I agree with most of this, but you do not have to be doing 3’3" at home for the move-up to be successful. The others I agree should be thresholds. I successfully moved up to the 3’ adults without jumping bigger at home at all, but I checked all the other boxes on this list. We were at two weeks of shows, planning to move up the second week after using the Friday 2’9 blue/red trips for practice both weeks, but in week 1 I went in and put in two blue ribbon rounds and was completely comfortable, and when I came out of the ring my trainer said “ok you’re doing the adults this weekend!” And we were fine. The 2’9 will look sufficiently different from the 2’6, but it looks very similar to the 3’.


Agree with this! I know plenty of successful AA 3’ riders who rarely jump 3’3”+ at home. From my experience/observations, some 3’ horses do not necessarily have the scope to be 3’3”+ horses, hence the reason they are at 3’.

When I moved up from 3’ to 3’3” and then 3’6”, some things I was demonstrating included consistency in developing and maintaining an appropriate canter for course work, consistency in choosing appropriate/safe distances (not all the time, of course!! Still an amateur. ), and more of an ability to problem solve to “create better distances” (ex. changing track).

I think it is also horse dependent. My horse truly does not take jumping seriously until it is 3’6”+, so my move up from 3’ to 3’6” was perhaps faster, with emphasis on safety/consistency before moving up. We worked our butts off to get to the 3’6”, and continue to do so!


A lot of this resonates regarding the horse who doesn’t jump until its big! It also depends on your ring situation at home. I ride in the 3´6´´A/Os and we never jump that high at home. In our little indoor ring, a 3ft airy jump looks enormous and rides bigger too. I would be terrified to watch any of our children’s/adult riders jump a 3´3´´oxer in our indoor (or anyplace else), or even a 3ft one at home. Most of our child/adult horses are very experienced, so that also makes a huge difference as well, they can jump smaller at home and still be ready to brighten up, stretch, and jump bigger at the show.


I also do the 3’6” AOs and rarely jump that big at home.

I remember watching a clinic and hearing a BNT trainer say that they rarely jump the Big Eq horses higher than 3’3” at home to save the horses legs.


My experience comes from bringing greenies up (often with greenie riders, unfortunately), so there comes my assertion you need to be jumping higher at home. I would 100% agree if the horse knows it’s job or just doesn’t have the scope there may be no need to jump higher!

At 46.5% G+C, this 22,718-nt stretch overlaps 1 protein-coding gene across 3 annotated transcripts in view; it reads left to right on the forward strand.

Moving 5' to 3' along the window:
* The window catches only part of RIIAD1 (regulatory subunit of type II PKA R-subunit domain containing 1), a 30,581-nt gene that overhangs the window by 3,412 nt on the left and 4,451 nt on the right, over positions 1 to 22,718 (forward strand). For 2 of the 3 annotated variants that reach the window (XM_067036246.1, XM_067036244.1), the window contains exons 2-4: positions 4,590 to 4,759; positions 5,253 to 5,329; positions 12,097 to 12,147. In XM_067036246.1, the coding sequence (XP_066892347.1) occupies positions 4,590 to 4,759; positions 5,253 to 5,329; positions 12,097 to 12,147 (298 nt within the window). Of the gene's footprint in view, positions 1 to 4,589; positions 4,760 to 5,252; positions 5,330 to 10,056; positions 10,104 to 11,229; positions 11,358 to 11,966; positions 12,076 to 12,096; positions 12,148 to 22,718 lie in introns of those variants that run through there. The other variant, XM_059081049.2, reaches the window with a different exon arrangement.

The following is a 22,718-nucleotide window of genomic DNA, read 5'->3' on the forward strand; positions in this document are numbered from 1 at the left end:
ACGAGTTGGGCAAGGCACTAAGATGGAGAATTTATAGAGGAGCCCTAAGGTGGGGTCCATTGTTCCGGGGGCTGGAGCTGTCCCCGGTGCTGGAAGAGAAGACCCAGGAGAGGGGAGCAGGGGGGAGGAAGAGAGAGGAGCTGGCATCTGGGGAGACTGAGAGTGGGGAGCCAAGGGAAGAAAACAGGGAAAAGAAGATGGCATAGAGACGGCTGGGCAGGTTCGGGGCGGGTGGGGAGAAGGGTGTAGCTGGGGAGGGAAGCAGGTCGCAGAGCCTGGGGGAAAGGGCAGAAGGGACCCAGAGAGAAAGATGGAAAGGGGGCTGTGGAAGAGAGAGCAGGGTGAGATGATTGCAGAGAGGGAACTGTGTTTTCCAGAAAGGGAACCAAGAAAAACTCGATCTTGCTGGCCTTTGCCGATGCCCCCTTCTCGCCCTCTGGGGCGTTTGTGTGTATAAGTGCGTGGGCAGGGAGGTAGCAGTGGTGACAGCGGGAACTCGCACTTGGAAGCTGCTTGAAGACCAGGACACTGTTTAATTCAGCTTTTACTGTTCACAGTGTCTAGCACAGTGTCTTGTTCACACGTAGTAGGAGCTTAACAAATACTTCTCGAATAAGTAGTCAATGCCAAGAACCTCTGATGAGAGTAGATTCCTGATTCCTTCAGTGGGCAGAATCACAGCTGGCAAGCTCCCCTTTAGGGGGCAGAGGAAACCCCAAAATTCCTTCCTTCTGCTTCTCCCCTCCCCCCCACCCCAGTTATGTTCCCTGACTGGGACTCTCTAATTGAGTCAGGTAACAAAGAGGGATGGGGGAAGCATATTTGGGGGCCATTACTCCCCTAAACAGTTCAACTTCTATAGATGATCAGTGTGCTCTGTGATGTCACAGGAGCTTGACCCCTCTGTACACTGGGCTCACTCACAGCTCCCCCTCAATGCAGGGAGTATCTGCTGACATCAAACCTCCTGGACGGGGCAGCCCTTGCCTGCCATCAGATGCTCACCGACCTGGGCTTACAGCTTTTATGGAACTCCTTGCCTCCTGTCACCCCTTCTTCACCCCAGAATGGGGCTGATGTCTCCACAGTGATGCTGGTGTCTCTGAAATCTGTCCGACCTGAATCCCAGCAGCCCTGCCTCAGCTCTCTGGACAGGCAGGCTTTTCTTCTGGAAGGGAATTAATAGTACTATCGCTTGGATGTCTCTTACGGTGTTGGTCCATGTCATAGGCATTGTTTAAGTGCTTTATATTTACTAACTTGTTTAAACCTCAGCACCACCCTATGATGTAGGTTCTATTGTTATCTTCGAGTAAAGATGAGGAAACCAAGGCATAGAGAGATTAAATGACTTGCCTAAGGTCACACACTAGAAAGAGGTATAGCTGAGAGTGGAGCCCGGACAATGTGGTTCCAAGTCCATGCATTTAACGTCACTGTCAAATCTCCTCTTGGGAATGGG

In my experience, the biggest voiced anxiety I hear coming out of the ammys is “why are the jumps so BIG?”. So, we usually solved this by not telling people what height the jumps were at home, and ensuring that when they got to the show the jumps would look manageable. It does help to have a big horse that eats the lines :stuck_out_tongue_winking_eye:.

It does also help if you show enough to be more chill in the ring. Most of us didn’t have the budget, and wanted to make the most out of the half dozen chances we got to go show. So, again, trust your trainer to be able to make a plan that works for you, your horse, and your budget! That is after all what we have them for :blush:


Phew, I’m glad a few of you said it because I’m a chicken over 2’9" at home and show in the jumpers a fair bit bigger than that. Show ring confidence comes from showing; you can jump 1.30m at home, but if you don’t horse show, you’ll lose your marbles at 1.10m. At home, we work on the elements that make a good round—pace, track, rhythm—regardless of fence height.

Now, I’ve been a giant wimp at home since I was a junior, so I get that my approach might now work for everyone, but the ability to jump big at home does not at all correlate to the ability to do so at horse shows.


If this was the goal marker then some people (me) would never go to any show at all.


This is a great point, not to mention some horses go better at shows. Where it might be more intimidating to jump a lazy, unimpressed horse around a 3ft course of plain poles at home, that same horse may get to the show and put on the cruise control in a more exciting environment.

I personally, for my confidence and my green horse’s confidence, want to be schooling higher at home than at the show. But I have that slightly lazy unimpressed horse who is just easier to jump at a show where he perks up, and we had success with our biggest courses being those we’ve done in a show environment.

Its so dependent on the specific horse/rider pair and their individual experiences, and also probably the show where they’re moving up. I personally wouldn’t want to move up to the 3ft at Upperville having only schooled 2’9’’ at home, but wouldn’t bat an eye doing the same at a local rated show where the jumps are going to be set softer and less imposing.